In Fort Gibson, Oklahoma on December 7, 1999 a 13-year-old boy
shot four classmates at school with his father's handgun. His father
had purchased the gun six years earlier at Wal-Mart. Wal-Mart had
stopped stocking handguns in its stores in 1993, but not before
the boy's father had purchased the gun that would bring tragedy
six years later.
Wal-Mart is now the world's largest corporation. With annual sales
of $218 billion, Wal-Mart rivals the gross domestic product of the world's
22nd largest economy, Austria. Wal-Mart is the world's largest overall
retailer, and sells more groceries, toys, and jewelry than any other
chain in the United States. It is also the world's largest private employer,
with 1.2 million people.
A company this successful does not need to sell handgun ammunition.
But still, Wal-Mart, which does not release sales figures on its ammunition,
continues to sell handgun bullets, bullets that kill people. People
that die because Wal-Mart sells bullets. Here are just a few of these
On August 27, 1999 Bryan Midgette was arrested for abusing his
wife, Marsha. Despite a restraining order, Bryan tracked Marsha down
three days later at the Wal-Mart in Pottstown, Pennsylvania where
she worked. He purchased bullets for his .22 caliber handgun in the
store, then chased Marsha through the aisles and shot her before killing
himself. Marsha survived, but suffers from severe brain damage.
For ten years, James Easton Kelly had studied towards a graduate
degree in English at the University of Arkansas. Then, his professor,
John R. Locke, informed him that due to his lack of progress towards
his doctorate, the school was dismissing him. At 11:27 AM on Monday,
August 28th, 2000 Kelly went to a Wal-Mart 10 miles from the Fayetteville
campus and purchased 50 rounds of .38 caliber bullets. He then
returned to the school, went to Locke's office and, shortly after
noon, shot Locke three times, killing him instantly. Kelly then
turned the gun on himself.
On May 22, 2001 Laura Gassaway entered a Wal-Mart in Rockford,
Illinois, went to the sporting goods section and tried to purchase
bullets for her handgun. After the clerk refused to sell to her because
she did not have a state firearm owners identification card, Gassaway
began shoplifting other items before store security stopped her. The
security officers called the police and then took Gassaway to the
back of the store. There, she pulled a handgun from her purse and
shot three security guards before police burst in and killed her.
During an argument with his estranged wife on July 31, 2001,
John VanGraafeiland threatened to go to Wal-Mart, buy bullets
and kill himself. Police contacted the two local Wal-Mart's in
Wilmington, North Carolina, warning them not to sell bullets to
the man, but no one told the clerk selling the ammunition. After
purchasing the bullets, VanGraafeiland went to his car and killed
himself. Wal-Mart eventually settled a lawsuit brought by his
family, paying them $130,000 for their negligence.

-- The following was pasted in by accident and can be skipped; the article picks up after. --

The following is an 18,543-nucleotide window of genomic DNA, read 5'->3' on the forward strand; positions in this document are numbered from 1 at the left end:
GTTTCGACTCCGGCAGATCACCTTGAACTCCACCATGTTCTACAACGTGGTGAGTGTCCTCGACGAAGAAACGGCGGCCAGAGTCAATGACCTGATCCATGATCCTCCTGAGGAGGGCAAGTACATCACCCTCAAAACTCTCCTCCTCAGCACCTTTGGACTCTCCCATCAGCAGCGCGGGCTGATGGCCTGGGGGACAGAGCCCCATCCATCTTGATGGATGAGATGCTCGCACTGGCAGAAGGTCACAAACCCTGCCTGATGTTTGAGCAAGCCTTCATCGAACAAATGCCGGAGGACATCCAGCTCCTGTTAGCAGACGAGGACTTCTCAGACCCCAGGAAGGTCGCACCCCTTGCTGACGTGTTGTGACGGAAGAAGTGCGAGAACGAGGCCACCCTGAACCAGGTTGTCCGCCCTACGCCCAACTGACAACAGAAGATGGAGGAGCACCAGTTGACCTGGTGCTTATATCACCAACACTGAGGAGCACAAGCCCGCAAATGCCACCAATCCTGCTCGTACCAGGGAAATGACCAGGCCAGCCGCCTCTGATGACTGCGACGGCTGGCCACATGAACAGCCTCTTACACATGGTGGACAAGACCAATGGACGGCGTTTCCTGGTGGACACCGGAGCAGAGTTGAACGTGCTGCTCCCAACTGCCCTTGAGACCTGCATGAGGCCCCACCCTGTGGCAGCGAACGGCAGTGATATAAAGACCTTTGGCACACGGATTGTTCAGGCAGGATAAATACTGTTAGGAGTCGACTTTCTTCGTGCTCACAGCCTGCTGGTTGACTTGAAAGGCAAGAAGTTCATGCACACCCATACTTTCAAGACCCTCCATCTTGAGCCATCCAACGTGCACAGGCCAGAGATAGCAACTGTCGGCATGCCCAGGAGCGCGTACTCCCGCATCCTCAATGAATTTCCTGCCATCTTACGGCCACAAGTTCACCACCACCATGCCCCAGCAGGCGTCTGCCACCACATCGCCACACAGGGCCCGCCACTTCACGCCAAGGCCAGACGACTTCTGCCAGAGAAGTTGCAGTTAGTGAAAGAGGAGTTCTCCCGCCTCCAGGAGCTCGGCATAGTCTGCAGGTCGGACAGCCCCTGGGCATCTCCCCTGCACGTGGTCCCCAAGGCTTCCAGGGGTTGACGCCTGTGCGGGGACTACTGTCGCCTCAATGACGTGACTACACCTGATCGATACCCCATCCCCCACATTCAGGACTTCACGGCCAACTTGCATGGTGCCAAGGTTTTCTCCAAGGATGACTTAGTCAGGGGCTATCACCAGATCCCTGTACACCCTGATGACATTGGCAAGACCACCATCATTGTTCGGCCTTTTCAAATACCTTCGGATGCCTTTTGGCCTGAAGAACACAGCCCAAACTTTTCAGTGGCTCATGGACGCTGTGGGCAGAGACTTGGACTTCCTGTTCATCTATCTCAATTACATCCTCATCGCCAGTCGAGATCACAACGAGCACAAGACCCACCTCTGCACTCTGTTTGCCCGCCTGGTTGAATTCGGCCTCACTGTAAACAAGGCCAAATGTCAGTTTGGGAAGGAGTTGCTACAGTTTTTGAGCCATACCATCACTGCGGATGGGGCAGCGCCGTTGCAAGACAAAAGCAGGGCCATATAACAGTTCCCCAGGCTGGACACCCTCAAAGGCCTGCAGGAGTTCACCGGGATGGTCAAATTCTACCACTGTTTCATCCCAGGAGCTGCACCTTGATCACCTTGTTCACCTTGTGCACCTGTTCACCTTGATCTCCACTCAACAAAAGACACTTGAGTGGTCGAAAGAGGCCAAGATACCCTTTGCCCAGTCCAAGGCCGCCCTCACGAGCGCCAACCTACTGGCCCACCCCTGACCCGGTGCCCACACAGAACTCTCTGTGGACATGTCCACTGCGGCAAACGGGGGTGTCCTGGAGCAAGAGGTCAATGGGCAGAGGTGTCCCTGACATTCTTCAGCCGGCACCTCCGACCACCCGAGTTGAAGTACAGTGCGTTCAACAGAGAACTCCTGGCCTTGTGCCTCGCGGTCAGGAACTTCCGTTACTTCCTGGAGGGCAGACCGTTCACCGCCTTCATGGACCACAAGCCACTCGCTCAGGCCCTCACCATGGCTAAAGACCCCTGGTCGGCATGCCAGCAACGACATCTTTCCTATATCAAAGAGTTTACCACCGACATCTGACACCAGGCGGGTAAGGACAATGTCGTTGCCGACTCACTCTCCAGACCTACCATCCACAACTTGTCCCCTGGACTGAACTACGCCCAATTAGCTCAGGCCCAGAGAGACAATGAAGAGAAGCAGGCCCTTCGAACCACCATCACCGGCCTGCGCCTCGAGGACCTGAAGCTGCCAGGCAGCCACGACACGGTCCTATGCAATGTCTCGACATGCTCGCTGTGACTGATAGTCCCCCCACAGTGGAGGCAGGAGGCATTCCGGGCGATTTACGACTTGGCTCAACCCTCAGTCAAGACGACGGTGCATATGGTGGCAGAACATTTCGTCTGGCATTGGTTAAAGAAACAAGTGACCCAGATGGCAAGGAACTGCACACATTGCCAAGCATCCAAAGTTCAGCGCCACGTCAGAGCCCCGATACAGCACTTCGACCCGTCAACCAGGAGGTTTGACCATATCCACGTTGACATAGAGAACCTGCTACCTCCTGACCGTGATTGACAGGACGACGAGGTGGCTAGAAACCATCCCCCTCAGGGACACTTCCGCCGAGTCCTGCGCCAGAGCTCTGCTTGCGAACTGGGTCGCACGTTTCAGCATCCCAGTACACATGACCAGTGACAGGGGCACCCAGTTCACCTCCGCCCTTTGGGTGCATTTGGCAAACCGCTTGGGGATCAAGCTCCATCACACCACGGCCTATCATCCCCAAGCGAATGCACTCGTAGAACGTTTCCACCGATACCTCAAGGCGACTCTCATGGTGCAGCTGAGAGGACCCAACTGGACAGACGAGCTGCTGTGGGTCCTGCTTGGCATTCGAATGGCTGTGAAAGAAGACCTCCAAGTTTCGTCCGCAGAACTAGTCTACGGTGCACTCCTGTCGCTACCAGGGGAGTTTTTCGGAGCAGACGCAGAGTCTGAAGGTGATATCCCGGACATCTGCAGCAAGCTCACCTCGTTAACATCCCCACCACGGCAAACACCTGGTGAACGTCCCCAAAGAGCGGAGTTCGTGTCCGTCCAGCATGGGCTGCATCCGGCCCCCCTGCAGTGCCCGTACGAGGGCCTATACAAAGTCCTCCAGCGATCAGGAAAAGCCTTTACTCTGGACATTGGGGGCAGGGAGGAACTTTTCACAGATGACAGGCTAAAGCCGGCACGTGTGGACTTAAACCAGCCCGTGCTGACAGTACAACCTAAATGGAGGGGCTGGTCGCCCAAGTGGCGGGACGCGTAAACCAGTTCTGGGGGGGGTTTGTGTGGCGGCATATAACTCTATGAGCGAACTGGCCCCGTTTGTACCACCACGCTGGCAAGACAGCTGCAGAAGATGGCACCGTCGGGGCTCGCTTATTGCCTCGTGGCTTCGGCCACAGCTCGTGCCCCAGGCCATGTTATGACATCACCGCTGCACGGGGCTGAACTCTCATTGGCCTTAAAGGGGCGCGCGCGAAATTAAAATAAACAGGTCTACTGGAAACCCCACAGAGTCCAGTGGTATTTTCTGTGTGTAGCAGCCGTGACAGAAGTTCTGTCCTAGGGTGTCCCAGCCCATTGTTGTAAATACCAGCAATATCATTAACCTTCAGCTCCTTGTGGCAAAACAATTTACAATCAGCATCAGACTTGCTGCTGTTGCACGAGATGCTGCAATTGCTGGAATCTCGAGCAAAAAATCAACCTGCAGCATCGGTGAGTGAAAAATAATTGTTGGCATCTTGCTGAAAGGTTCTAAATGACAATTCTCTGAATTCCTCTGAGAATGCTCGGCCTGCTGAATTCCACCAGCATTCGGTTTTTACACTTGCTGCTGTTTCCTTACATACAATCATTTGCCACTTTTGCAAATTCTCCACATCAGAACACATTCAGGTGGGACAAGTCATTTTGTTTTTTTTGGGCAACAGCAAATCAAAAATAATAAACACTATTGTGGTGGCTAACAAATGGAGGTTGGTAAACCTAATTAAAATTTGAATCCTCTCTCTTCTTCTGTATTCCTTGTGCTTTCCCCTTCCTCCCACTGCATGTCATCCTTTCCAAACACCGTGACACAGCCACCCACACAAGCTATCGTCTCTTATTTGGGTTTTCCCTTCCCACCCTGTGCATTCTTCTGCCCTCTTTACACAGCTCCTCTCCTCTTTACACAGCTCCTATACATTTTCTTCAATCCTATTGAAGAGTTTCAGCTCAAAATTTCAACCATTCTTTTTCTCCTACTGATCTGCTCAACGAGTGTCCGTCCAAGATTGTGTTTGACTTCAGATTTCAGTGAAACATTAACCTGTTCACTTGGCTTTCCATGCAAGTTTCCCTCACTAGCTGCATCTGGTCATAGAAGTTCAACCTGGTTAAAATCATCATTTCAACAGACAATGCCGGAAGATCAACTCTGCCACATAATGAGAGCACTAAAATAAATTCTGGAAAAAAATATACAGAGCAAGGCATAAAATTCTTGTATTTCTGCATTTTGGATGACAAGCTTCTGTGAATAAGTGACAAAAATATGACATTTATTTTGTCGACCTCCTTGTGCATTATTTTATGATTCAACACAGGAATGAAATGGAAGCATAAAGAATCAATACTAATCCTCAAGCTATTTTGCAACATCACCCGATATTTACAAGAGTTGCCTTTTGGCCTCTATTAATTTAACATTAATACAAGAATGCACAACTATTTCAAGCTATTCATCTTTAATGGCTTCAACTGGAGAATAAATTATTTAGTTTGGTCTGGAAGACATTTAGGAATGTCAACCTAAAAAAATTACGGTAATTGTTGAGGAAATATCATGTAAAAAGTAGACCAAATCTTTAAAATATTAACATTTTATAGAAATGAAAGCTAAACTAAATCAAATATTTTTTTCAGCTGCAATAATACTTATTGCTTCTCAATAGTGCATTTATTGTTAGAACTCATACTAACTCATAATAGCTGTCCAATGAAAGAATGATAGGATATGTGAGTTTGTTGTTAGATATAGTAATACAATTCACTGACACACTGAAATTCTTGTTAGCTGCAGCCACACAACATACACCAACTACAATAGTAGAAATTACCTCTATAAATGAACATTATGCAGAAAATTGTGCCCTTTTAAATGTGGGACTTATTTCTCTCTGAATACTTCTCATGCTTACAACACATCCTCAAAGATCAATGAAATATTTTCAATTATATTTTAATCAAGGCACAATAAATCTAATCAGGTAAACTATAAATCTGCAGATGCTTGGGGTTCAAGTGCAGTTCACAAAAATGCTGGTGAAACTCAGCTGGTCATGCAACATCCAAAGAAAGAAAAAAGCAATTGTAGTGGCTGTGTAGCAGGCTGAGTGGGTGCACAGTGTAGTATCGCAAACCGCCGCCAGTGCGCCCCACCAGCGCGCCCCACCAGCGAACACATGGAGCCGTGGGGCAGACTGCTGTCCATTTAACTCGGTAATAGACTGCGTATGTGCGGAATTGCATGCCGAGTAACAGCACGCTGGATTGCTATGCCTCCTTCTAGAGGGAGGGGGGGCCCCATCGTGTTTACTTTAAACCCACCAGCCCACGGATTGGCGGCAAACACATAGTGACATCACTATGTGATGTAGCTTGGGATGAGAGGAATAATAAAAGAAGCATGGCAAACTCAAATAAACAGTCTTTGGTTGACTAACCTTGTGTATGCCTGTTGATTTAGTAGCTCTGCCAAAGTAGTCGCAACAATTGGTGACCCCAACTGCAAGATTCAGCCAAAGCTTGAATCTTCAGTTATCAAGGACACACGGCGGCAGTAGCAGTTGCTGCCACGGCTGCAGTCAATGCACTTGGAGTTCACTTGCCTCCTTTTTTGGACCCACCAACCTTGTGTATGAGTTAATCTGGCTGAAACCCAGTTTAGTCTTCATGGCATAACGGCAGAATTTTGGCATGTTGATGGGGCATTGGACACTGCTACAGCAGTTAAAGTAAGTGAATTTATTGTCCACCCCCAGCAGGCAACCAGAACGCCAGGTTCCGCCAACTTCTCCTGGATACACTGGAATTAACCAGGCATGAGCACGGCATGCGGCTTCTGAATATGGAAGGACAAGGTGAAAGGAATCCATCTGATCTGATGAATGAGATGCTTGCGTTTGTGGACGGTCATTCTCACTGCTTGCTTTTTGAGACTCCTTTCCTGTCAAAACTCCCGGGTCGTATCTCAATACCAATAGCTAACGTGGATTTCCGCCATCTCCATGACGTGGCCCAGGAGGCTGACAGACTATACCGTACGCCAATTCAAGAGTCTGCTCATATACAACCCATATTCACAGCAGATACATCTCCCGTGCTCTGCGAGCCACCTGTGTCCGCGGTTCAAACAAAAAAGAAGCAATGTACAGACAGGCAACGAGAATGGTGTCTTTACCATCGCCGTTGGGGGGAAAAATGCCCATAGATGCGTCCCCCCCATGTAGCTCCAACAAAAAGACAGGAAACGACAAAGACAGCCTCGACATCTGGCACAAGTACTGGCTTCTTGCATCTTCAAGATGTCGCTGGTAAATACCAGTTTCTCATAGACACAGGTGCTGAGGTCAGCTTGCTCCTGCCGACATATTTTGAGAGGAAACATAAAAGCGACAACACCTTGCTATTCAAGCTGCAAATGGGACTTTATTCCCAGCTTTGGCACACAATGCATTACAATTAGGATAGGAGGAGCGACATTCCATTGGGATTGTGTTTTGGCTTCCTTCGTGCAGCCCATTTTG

Each bullet Wal-Mart sells could kill a human being, and far too often,
they actually do. This is blood on Wal-Mart's hands. Wal-Mart refuses
to sell certain books, films, and music that the corporate honchos deem
offensive. Many albums have to be censored just to make it on Wal-Mart's
shelves. The company actively seeks to protect us from unwholesome messages
that could corrupt our minds and our society, yet they sell ammunition
that can and does kill people.
Whether it is murdered Professor John Locke or suicidal John VanGraafeiland,
none of these people should have died and Wal-Mart should have played
no role in their deaths. The same for Tyrone Montgomery and Gayle Isleib
of Manchester, Connecticut. They worked together at a Wal-Mart. Then,
one night, Montgomery shot and killed Isleib in her driveway and then
killed himself. Or Jose Martinez who shot and killed Steven Dale Jenkins
after a dispute at a restaurant in Ventura, California. How many more
Wal-Mart bullets have to show up at crime scenes, how many more families
have to mourn before Wal-Mart decides that saving our lives is more
important than any amount of money, and more important than protecting
us from the offensive lyrics of today's popular music.
Sometimes, the lyrics aren't even offensive. On her second album, Sheryl
Crow wrote a song about the true case of two children in Florida who
bought bullets at a Wal-Mart in 1992 and then killed a man. Wal-Mart
refused to sell the album, and Crow was locked out of the world's largest
According to Wal-Mart, Sam Walton built the company on three basic
beliefs: Respect for the Individual; Service to Our Customers; and Strive
for Excellence. The selling of handgun ammunition that is repeatedly
used in murders and suicides violates all three beliefs. In the words
of Wal-Mart: "We're nothing without our customers." That's
one more reason why they shouldn't want to see their customers dead.
Right now, sign the "Wal-Mart Is
Nothing Without Its Customers" Petition. Bullets have no place
at the world's largest corporation. We call on Wal-Mart to immediately
stop the sale of handgun ammunition. Until Wal-Mart does this, we pledge
to never again shop at Wal-Mart. Too many people have already died.
Wal-Mart must remove this merchandise before anyone else is added to